In less than four months CMS' Hospital Readmissions Reduction Program will start penalizing hospitals with higher-than-projected readmissions rates. But as the Oct. 1 program launch looms for many hospitals, one readmission initiative is making significant progress to reduce unnecessary hospitalizations.
The Minnesota Reducing Avoidable Readmissions Effectively (RARE) campaign set a goal of preventing 4,000 avoidable readmissions among commercial health plan patients by the end of 2012, a 20% reduction from 2009 baseline data. The campaign was launched last September by three operating partners: the Minnesota Hospital Association (MHA); the Institute for Clinical Systems Improvement (ICSI), a nonprofit collaborative of 55 medical groups and hospitals; and Stratis Health, the state's QI organization. RARE's partners include more than 80 hospitals, which according to the MHA already have prevented 1,011 avoidable readmissions in 2011 and expect to surpass the target goal by the end of 2012.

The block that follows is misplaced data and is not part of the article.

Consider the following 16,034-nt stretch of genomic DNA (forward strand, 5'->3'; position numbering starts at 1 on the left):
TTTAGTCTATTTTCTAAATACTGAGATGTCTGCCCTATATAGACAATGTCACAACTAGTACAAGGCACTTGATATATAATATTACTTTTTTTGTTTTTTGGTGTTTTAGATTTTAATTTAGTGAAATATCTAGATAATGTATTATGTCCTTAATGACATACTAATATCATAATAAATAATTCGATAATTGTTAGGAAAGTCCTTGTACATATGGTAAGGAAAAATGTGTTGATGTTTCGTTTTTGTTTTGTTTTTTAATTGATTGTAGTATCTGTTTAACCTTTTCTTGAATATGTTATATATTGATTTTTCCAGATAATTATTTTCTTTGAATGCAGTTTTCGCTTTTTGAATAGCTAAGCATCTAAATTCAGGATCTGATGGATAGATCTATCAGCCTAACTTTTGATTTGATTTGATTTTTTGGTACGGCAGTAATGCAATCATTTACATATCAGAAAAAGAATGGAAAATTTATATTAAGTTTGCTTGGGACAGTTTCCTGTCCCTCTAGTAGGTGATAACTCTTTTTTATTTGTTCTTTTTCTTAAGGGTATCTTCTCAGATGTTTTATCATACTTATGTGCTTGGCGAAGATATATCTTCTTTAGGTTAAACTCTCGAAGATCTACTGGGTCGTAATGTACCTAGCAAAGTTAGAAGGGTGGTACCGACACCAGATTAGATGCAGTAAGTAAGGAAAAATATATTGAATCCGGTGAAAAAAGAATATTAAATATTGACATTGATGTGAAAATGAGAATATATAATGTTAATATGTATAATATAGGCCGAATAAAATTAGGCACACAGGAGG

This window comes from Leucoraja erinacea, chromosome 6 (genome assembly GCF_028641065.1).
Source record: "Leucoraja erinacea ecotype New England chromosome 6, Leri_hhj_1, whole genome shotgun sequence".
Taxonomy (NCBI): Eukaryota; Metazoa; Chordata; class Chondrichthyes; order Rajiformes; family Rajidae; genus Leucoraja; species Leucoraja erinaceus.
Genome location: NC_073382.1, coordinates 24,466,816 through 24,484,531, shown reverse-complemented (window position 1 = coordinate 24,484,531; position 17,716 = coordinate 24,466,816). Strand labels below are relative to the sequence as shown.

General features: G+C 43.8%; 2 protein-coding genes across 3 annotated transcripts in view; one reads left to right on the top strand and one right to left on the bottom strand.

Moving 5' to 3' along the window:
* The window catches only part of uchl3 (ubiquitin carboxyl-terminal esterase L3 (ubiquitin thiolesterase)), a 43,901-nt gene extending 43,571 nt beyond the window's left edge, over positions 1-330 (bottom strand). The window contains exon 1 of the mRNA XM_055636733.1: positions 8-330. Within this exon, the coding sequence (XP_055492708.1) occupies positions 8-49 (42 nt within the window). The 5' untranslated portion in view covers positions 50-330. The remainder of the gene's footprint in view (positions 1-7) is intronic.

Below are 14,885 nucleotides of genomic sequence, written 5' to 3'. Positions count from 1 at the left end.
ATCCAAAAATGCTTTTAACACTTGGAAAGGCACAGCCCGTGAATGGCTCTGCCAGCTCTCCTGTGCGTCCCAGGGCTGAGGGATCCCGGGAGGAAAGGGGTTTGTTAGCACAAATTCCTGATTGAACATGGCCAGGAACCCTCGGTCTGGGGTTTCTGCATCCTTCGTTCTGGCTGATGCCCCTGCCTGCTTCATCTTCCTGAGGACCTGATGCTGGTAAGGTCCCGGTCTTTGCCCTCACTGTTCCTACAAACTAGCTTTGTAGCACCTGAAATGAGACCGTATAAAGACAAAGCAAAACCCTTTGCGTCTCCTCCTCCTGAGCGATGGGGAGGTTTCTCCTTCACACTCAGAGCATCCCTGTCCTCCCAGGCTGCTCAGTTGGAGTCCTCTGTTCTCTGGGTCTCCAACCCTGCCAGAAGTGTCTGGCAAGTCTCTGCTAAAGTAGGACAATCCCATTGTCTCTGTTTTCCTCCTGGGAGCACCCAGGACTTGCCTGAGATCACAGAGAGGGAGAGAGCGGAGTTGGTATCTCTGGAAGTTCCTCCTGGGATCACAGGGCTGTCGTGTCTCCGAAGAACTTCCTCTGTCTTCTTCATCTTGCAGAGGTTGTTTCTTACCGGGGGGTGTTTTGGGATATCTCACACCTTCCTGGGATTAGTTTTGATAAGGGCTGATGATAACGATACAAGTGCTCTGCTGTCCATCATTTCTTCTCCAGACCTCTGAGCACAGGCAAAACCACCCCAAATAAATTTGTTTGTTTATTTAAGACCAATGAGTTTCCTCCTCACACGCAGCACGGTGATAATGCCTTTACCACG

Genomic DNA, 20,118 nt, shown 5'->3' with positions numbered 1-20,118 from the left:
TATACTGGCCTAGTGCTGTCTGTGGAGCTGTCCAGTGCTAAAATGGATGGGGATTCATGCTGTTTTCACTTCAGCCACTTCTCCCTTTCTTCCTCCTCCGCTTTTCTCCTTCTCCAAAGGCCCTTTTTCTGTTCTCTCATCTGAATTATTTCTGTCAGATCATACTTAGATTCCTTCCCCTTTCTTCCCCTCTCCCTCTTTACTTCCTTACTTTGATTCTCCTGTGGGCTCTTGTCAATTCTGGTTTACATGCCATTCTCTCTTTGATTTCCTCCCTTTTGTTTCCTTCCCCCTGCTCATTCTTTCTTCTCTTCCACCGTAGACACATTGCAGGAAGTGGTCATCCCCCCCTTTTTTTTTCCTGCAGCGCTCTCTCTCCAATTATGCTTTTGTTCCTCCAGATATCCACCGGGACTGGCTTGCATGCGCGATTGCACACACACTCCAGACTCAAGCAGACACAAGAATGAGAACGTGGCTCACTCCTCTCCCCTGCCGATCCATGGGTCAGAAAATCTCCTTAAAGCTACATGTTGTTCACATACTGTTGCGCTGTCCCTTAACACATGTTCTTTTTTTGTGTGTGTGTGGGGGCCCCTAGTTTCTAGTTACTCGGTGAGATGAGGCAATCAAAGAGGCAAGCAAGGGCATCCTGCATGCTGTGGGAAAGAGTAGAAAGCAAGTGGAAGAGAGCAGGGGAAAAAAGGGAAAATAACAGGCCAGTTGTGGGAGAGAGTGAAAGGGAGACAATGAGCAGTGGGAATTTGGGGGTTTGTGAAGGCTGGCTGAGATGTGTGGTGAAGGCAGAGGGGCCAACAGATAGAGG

"We had a specific process for each partner to follow, including a commitment by leadership to support and provide needed resources and development of a guidance team and a working team at each site," says Kathy Cummings, RN, MA, project manager at ICSI.
Each participating hospital was invited to join one of three quality collaboratives: one based on Project RED; one based on Dr. Eric Coleman's Care Transitions model; and one focused on safe transitions-of-care communication developed by the MHA.
"Everyone is rallying around the goals. They are all talking at the table, and starting to break down the silos between hospital, nursing home, clinic, and the chasms in between," says hospitalist Howard Epstein, MD, FHM, ICSI's chief health systems officer. "One of the key attributes of hospitalists is collaboration and systems improvement within their hospitals. Working with RARE is broadening their perspectives on the workings of the healthcare system as a whole."